Author Topic: Feline Hyperthyroidism  (Read 383 times)

Offline Pookie

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Feline Hyperthyroidism
« on: November 08, 2017, 09:00:14 PM »
http://catinfo.org/feline-hyperthyroidism/#What_are_the_causes_of_hyperthyroidism_

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Possible causes of hyperthyroidism include:

Iodine levels in cat food – either too low or too high.  Note that this is a very poorly regulated nutrient in cat food with levels varying over a 30-fold range.

I find it interesting that Dr. Pierson's treatment of choice is treating with radio-active iodine, but she doesn't consider that perhaps just supplementing with safe iodine might be a way to treat the disease.  Esp. since she refers to the following article:

https://endocrinevet.blogspot.com/2011/10/does-iodine-deficiency-cause-thyroid.html

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Because of the clear association between diet and hyperthyroidism, several studies have attempted to implicate iodine in the cause or progression of the disease. The iodine content of cat food has always been extremely variable. However, a definite trend for adding lower amounts of iodine to cat food has occurred over the last 30 years as the recommended dietary iodine requirements for cats has changed (14).


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Thus, between the 1980s and early 2000s, iodine concentrations appeared to range between non-detectable and extremely high levels in a variety of canned foods. Large variations in iodine concentration among cat foods may reflect the widely different iodine concentrations of ingredients used (e.g., glandular tissue, fish), as well as the amounts of iodine added to the foods by the different manufacturers.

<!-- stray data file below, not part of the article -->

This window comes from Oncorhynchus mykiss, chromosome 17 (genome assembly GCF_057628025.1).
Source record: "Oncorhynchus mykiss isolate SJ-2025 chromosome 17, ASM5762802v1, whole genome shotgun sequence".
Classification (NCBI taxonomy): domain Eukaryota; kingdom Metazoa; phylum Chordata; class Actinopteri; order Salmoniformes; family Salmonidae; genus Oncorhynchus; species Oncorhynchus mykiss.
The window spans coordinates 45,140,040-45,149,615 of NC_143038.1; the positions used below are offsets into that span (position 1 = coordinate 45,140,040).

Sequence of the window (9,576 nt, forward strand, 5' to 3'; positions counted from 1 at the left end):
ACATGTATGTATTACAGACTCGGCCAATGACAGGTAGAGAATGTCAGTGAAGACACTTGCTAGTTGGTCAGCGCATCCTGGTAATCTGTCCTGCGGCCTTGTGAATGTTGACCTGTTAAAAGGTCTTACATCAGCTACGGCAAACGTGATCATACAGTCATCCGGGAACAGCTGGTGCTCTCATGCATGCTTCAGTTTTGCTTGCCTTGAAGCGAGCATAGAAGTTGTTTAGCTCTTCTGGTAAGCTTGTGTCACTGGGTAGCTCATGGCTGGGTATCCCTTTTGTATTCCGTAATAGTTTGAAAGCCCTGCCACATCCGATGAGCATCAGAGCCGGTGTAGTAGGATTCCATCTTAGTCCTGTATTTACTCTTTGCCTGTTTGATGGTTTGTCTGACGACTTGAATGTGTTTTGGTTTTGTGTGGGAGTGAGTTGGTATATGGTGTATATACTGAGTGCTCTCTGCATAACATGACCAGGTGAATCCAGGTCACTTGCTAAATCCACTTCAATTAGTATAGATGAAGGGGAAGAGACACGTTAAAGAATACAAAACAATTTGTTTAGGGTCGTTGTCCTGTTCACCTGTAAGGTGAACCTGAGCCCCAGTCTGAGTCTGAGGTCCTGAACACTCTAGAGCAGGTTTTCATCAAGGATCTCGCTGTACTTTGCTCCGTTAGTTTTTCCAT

The role that iodine plays in the development of hyperthyroidism remains unclear, but it can be postulated that wide swings in iodine intake over time may contribute to the development of thyroid disease in cats (19-21). It also possible that some cats will be consistently fed a low iodine diet, which would also predispose a cat to thyroid hyperplasia and goiter (22,23).

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Iodine deficiency is a known cause of thyroid hyperplasia and goiter in man and all animals, including cats (22-25). Iodine is a key element needed in the synthesis of thyroid hormones. As a consequence, inadequate iodine intake leads to low circulating thyroid hormone concentrations, which spurs the pituitary gland to increase its secretion of TSH (Figure 1). Persistently high circulating TSH concentrations will lead to thyroid hyperplasia and possibly goiter (22,23).

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So, based on the trend to lower iodine levels in cat food over the last two decades, could iodine deficiency be contributing to the explosion in hyperthyroid cases that we are seeing today? In support of that reasoning, a recent case-control study reported that cats consuming commercial foods which were relatively deficient in iodine were more than 4 times as likely to develop hyperthyroidism compared with cats that ate iodine-supplemented foods (6,14).